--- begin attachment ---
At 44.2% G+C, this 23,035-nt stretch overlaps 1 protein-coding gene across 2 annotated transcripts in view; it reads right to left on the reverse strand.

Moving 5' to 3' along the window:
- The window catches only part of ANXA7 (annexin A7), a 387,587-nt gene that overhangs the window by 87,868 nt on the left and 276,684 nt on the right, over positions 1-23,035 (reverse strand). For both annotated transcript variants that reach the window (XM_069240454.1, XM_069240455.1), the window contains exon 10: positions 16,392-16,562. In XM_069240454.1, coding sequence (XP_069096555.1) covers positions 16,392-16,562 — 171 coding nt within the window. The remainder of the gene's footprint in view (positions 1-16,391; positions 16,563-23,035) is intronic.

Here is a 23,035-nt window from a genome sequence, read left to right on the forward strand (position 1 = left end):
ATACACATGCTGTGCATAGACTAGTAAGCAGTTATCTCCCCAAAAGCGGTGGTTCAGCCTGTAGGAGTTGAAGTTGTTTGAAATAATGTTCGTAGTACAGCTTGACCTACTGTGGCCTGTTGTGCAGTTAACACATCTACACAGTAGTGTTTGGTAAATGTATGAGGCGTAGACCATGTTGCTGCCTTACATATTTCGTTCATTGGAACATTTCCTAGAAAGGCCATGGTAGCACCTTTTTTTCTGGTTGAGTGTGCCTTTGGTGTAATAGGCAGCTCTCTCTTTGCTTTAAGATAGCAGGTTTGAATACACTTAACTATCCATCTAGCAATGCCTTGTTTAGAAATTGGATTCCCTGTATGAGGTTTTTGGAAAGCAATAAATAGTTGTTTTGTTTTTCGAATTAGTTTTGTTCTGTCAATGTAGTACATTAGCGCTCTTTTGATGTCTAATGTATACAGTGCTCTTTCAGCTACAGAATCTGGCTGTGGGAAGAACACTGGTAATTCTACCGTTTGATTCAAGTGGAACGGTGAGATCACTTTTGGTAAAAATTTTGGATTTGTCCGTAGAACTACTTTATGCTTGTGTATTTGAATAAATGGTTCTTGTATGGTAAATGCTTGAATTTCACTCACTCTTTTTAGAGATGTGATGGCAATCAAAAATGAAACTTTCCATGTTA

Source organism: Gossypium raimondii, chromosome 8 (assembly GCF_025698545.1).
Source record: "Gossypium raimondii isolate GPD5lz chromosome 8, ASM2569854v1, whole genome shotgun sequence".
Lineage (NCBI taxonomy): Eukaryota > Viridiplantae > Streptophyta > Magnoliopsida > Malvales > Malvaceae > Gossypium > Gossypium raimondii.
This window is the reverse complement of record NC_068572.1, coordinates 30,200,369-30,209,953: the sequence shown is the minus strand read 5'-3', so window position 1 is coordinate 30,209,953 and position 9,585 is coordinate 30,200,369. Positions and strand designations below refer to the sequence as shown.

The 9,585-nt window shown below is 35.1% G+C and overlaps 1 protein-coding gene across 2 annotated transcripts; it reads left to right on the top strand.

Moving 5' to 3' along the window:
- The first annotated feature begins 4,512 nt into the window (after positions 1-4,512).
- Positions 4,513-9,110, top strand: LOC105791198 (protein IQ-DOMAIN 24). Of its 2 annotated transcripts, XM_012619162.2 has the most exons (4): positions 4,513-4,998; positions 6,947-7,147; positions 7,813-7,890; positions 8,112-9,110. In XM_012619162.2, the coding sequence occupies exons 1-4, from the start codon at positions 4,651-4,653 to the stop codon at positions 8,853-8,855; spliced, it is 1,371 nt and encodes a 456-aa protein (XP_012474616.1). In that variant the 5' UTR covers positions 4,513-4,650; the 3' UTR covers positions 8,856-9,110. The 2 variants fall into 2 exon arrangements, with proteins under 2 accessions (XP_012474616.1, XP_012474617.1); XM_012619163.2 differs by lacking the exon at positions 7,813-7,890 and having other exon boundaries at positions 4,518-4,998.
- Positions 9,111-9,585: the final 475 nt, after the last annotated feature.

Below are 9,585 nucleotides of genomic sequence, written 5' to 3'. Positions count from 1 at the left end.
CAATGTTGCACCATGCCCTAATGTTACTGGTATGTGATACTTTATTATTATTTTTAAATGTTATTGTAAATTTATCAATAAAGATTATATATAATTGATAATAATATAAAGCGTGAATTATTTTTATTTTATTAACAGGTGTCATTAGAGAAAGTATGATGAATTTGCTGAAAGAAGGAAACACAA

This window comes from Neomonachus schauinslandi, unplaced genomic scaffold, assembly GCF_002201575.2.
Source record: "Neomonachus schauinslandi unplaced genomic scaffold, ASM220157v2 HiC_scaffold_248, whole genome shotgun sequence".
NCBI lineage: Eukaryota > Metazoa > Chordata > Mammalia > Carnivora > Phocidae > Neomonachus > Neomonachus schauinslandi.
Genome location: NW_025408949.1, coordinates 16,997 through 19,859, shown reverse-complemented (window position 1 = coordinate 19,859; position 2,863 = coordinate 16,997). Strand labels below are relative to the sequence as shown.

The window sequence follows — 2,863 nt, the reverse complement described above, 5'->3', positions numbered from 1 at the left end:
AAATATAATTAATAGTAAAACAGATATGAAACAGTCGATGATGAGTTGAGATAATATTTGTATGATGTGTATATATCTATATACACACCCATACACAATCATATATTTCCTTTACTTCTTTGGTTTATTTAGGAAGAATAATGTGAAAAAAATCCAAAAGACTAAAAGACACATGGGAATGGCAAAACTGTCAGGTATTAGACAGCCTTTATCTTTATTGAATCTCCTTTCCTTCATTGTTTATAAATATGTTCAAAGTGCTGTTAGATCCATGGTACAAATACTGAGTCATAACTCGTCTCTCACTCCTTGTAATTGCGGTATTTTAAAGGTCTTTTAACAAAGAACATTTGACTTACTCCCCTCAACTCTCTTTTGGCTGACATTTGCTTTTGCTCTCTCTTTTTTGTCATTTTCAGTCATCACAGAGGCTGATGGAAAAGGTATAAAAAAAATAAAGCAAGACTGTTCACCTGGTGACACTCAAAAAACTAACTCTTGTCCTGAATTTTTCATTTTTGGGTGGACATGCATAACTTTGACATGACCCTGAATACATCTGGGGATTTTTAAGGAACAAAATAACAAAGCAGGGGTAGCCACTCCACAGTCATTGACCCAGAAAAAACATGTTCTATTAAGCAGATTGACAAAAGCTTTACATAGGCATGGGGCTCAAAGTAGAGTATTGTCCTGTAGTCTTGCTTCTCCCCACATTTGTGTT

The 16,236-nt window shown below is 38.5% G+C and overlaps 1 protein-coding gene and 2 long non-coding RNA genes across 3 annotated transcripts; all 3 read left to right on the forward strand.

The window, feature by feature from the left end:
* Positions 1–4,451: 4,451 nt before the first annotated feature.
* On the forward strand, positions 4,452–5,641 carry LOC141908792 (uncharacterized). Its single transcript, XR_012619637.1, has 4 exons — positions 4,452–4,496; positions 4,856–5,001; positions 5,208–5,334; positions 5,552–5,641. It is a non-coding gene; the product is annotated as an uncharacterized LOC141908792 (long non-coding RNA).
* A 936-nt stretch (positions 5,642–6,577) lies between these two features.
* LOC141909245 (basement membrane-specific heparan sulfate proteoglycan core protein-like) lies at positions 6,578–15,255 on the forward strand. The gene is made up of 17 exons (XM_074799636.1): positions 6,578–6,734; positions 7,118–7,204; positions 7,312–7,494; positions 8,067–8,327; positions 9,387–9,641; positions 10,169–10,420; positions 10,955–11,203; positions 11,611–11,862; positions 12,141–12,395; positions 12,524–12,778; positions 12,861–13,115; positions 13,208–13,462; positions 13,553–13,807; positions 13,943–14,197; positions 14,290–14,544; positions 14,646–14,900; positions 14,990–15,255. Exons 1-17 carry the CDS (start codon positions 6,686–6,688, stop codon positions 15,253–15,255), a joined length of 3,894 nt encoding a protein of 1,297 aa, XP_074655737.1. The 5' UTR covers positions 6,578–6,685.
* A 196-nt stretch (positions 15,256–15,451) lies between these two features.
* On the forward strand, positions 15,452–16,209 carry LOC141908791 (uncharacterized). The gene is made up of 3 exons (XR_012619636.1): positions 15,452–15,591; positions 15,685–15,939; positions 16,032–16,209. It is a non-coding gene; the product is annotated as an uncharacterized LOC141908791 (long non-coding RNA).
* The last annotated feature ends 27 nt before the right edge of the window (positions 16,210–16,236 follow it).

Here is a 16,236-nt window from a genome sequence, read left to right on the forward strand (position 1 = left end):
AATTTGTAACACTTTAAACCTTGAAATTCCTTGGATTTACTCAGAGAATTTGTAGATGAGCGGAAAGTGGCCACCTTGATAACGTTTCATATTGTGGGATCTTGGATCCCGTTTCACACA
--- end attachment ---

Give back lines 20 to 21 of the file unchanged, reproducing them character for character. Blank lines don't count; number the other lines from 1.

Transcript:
Genome location: NW_025408949.1, coordinates 16,997 through 19,859, shown reverse-complemented (window position 1 = coordinate 19,859; position 2,863 = coordinate 16,997). Strand labels below are relative to the sequence as shown.

The window sequence follows — 2,863 nt, the reverse complement described above, 5'->3', positions numbered from 1 at the left end: